“Loretta, come away from that window, you can’t just stare out at your backyard all morning” the caregiver repeats for the second time in just minutes.
And why not? Loretta wonders. What else does 88-year-old woman have to do? A housebound old crony with weeping eyes, feeble heart, crippled legs and a disloyal bladder – what other wild shenanigans could I possibly get up to today?
“I got your cereal ready just the way you like it. C’mon now, it’s your special day.”
Special? Loretta can’t hide her wry smile. She grimaces just thinking of what lies ahead. She guesses it will start at lunch. Her caregiver will plunk a tissue-thin paper hat on Loretta’s head, push a zucchini cake under her nose topped with a handful of dollar-store candles that too quickly soften into waxy pools. Then she will trill “surprise” even though the cake and candles had been on the counter since yesterday. Loretta will sit, smiling in forced appreciation. She hates paper hats almost as much as she hates zucchini cake.
“Make a wish now!” she can almost hear the caregiver’s singsong plea.
Her wish? It is the same one she’s been making for over five years now, and yet here she is, facing another day. And another birthday celebrating an unwanted year. It’s not that she wants her life to end, it’s just that she’s gotten so tired of living. Life without desire, without longing, has become a burden. Wishes don’t come true, she grumbles to herself.
“Loretta, come on now, sit down – I got your pills and juice.”
Loretta doesn’t budge from the kitchen window. First thing in the morning she relishes the time to savour these short bouts of lucidity, a state that will dissolve as quickly as the medications she swallows after breakfast. If she expects to enjoy any part of this day – it is now.
“What in tarnation are you looking at? What’s so interesting in your old garden?”
Why can’t she see it? It’s a party. Loretta continues staring, watching as the morning sun, its big yellow mouth yawns wide over the shrubbery, with rays that nudge her tiny garden awake. Then the morning mist, like her finest linen tablecloth, settles over her yard.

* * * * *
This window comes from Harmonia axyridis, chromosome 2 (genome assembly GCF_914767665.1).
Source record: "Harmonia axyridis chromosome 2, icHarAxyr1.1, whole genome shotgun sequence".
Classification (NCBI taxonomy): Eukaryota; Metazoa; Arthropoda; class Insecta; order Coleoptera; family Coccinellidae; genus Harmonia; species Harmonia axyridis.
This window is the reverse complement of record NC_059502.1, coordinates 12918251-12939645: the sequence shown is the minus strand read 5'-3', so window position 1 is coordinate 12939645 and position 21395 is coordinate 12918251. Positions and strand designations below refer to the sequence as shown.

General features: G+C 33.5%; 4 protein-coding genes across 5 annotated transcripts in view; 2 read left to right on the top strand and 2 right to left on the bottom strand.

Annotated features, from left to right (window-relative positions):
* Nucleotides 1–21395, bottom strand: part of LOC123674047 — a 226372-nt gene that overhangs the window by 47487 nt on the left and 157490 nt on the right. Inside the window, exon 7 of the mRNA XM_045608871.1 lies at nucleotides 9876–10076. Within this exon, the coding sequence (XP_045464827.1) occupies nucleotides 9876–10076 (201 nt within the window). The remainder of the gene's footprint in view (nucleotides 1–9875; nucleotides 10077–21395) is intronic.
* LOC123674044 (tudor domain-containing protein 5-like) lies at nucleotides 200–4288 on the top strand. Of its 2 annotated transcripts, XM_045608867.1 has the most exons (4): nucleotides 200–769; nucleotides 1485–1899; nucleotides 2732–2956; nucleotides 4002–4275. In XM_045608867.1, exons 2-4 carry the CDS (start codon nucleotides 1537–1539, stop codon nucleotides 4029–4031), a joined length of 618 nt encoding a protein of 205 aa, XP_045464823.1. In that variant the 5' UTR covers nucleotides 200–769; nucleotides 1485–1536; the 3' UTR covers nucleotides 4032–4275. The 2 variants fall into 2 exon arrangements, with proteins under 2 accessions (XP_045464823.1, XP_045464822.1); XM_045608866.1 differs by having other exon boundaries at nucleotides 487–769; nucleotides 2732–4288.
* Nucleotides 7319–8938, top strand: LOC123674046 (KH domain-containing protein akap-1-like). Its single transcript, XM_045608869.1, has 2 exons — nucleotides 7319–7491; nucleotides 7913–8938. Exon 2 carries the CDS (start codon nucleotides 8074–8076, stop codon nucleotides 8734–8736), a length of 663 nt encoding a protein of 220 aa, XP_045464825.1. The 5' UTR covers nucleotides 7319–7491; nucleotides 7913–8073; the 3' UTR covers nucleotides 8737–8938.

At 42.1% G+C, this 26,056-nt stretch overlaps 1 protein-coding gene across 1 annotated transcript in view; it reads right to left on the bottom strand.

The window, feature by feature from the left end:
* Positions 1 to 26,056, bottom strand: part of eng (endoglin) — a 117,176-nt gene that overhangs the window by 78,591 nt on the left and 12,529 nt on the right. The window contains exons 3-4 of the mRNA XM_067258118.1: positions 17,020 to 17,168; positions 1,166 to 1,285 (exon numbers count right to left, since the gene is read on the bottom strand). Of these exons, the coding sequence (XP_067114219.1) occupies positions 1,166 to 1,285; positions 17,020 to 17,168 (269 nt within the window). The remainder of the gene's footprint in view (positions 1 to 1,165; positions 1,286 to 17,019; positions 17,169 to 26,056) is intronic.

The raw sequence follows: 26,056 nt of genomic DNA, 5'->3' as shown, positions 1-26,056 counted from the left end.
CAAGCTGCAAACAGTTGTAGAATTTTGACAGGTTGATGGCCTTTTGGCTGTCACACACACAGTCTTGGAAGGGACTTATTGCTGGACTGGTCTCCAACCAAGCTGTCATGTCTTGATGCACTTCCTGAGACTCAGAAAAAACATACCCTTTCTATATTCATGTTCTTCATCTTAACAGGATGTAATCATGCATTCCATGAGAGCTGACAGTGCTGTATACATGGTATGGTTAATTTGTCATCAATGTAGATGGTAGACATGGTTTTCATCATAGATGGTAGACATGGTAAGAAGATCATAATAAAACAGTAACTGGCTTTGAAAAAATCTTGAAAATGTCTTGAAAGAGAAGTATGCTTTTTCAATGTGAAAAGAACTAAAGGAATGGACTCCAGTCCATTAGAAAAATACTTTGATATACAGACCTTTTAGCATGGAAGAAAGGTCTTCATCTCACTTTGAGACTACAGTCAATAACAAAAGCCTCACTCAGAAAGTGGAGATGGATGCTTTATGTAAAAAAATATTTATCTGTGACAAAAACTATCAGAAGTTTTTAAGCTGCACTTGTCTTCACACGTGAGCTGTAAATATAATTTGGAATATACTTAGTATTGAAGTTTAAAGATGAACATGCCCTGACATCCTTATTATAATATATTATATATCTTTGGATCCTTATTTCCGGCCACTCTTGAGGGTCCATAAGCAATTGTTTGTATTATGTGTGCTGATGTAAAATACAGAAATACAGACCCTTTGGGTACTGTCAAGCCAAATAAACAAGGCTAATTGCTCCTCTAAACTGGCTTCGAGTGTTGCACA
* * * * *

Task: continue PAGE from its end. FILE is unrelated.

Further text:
The glistening spider webs hang like silver party streamers. Above them confetti clusters of insects buzz in anticipation. The giant heads of hydrangea and phlox become party balloons of mauve, pink and white. She waits as her heavy-headed roses, the garden’s dowager aunts, give their royal nod that the festivities can now proceed. The cicadas kazoo in unison.
She feels sad for small bevy of uninvited ditch lilies outside her garden fence. They press their petals against the gate, peering in with envy. Oh, but the butterflies, flitting like excited school girls, are too unsettled to take their seat. Loretta feels giddy too. But where were they, her special guests?
There! The squat, gold and black bursts of energy. Defying gravity, the bees hover, then lower into the delicious flower centre, slurping up the liquid punch. Oh such vivacious guests, so hungry for life. She was once like the bees, buzzing, vibrant, hungry, and yes, even productive.
Disgruntled, the caregiver nudges Loretta. “That’s enough now – it’s time for your breakfast.” Loretta lets herself be steered to the table. She sits down, staring at the cereal bowl with its buttons of cheerios floating like mini life-preservers. Oh, but she doesn’t want to be saved. She has gone to the garden party, and now it is time to go. I’ve overstayed my welcome, Loretta thinks.
“Eat it all up,” the caregiver coaxes, “and if you’re real good, who knows there might be a little surprise waiting for you.”
Loretta prays…maybe this year, my wish will come true.
By Nancy Early